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Socialists Lose In Historic Landslide In Spain

From desolated New York Times:

Spanish Voters Deal a Blow to Socialists Over the Economy

November 20, 2011

MADRID — Spaniards struggling with high unemployment and a credit squeeze delivered a punishing verdict on almost eight years of Socialist government at the ballot box on Sunday, turning to the conservative Popular Party in the hopes of alleviating the pain of Europe’s debt crisis.

Of course, being a conservative in Spain is not quite like being a conservative here in the US. But still, it is a bell weather.

With 99.8 percent of the vote counted Sunday night, the Popular Party, led by Mariano Rajoy, had won 186 seats and a governing majority in the 350-seat lower house of Parliament, while the governing Socialists plummeted to 110 seats from 169. It was the Popular Party’s best showing, and the Socialists’ worst, since Spain’s return to democracy in the 1970s.

Which is to say it was the biggest since Spain has had free elections. But try finding any stories about it in our mainstream media. Even this Time article was buried in their ‘Europe’ section.

Spain is the third southern European country in two weeks to see its government felled by the debt crisis in the euro zone. In Italy and Greece, prime ministers were forced by mounting financial and economic woes to resign and give way to interim “unity” governments of technical experts, who are meant to take urgent but unpopular austerity measures to cope with the crisis and then call new elections

Who knows? It could happen here.

In the end, the Socialist government of Prime Minister José Luis Rodríguez Zapatero was undone by the evaporation of Spain’s economic boom after the world financial crisis took hold. When the government took office in 2004, the Spanish economy was growing by 3 percent a year, the budget was balanced and unemployment was low by Spanish standards. But when the financial crisis hit, property values and the construction industry collapsed, banks needed rescuing, economic growth slowed, joblessness soared (it is now over 21 percent), and government finances fell deeply into deficit.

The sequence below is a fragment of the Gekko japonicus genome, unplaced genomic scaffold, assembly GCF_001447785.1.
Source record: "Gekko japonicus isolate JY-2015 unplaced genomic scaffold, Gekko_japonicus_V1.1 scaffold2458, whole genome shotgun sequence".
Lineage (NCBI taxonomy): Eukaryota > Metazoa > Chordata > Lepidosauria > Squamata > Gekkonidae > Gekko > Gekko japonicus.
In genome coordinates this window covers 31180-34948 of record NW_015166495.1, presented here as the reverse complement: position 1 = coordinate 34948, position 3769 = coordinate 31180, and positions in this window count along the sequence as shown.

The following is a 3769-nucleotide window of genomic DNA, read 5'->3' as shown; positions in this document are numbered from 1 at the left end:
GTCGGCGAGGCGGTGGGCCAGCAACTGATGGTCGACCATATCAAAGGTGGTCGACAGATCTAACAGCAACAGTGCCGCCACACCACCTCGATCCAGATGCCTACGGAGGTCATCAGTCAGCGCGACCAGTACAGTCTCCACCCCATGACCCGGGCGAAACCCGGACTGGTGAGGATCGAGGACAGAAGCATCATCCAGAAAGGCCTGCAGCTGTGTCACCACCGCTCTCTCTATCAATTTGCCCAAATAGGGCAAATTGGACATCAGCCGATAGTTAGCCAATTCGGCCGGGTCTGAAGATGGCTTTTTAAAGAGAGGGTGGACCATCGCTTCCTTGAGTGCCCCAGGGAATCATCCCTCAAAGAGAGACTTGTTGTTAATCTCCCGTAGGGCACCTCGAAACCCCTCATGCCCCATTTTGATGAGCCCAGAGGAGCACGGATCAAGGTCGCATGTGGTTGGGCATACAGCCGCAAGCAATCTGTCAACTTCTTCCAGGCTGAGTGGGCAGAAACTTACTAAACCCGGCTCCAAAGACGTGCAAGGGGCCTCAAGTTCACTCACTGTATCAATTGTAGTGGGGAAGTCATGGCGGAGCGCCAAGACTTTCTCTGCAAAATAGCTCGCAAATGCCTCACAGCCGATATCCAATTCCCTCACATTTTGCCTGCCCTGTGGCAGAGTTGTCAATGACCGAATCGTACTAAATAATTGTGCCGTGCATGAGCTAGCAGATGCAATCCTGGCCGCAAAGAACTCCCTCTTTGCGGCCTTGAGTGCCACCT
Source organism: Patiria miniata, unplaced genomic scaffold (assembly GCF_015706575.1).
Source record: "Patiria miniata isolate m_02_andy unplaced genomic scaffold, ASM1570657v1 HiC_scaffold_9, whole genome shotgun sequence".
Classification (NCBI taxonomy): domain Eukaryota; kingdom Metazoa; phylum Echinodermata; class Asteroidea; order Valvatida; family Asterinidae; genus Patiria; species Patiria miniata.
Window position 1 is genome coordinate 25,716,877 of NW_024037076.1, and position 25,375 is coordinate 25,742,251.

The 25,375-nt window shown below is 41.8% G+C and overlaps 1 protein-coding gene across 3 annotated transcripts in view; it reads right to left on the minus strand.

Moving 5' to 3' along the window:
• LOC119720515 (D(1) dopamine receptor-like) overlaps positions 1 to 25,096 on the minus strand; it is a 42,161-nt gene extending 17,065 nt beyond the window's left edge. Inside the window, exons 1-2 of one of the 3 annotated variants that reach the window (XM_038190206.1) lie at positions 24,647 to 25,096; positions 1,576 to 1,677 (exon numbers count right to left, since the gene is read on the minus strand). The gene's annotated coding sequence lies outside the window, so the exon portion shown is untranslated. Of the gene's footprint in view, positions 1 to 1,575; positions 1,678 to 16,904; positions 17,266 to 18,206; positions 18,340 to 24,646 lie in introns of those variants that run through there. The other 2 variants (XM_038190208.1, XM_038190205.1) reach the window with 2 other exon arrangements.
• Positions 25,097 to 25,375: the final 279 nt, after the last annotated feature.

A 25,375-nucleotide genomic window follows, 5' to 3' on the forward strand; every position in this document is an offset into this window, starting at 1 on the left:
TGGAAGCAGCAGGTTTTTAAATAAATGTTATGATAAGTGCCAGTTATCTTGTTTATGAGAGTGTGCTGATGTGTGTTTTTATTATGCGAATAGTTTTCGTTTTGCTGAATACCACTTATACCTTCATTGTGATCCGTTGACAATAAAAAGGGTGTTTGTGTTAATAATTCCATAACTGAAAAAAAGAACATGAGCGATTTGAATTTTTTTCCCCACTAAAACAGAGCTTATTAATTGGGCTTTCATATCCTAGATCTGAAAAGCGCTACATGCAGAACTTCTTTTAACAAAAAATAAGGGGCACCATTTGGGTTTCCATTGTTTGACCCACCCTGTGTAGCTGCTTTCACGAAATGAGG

And all of this had nothing to do with electing a socialist government. It was all the fault of the world economy.

By the way, Spain’s unemployment is currently at 21.5%. Which represents another triumph of socialism.

When Mr. Rajoy, 56, takes over as prime minister next month, he will bring little novelty to the Spanish political scene: he held senior posts in his party’s last government, from 2001 to 2004, and was defeated by Mr. Zapatero in the general elections of 2004 and 2008…

The threat of another recession and the magnitude of the euro debt crisis have made even supporters of the Popular Party question whether a center-right government can deliver the swift turnaround in Spain that the financial markets are demanding

Naturally nobody believes they will succeed. That’s why they voted for them.

Mr. Zapatero’s government introduced a series of austerity measures over the last 18 months, cutting spending and laying off state workers, but economists say the new government will have to cut billions of euros more from state spending to meet the country’s deficit reduction targets. In the campaign, both parties’ leaders avoided spelling out in any detail what they would do to pull Spain from its economic quagmire

This is completely untrue. The socialists campaigned on a platform of ‘taxing the rich.’ Meanwhile, the conservatives campaigned on a program to slash taxes, especially on businesses.

Consequently, the conservatives won in an historic landslide. The biggest since Spain has had elections. But The Times doesn’t want its readers to hear such inconvenient facts.

Aside from his government’s struggles with the economy, Mr. Zapatero brought marked social change to Spain, promoting women’s rights, pushing through contested changes in the abortion law and legalizing same-sex marriage

Mr. Zapatero was also the first Western leader to surrender in the war on terror. Which, along with his embrace of homosexual marriage, made him a darling of the New York Times.

This article was posted by Steve on Monday, November 21st, 2011. Comments are currently closed.

5 Responses to “Socialists Lose In Historic Landslide In Spain”

  1. BannedbytheTaliban says:

    “Mr. Zapatero was also the first Western leader to surrender in the war on terror.”

    I actually think that the withdrawal from Iraq after the transit bombings in Spain was a bigger factor for the socialist rise in 2004. Most people, correction, most working people know socialism is and always will be a failure. The socialist know it too. That is why they use hot button issues like the war and gay marriage to foment populist anger so they are swept into power before people realize the mistake they are making, c.f. Barak Obama.

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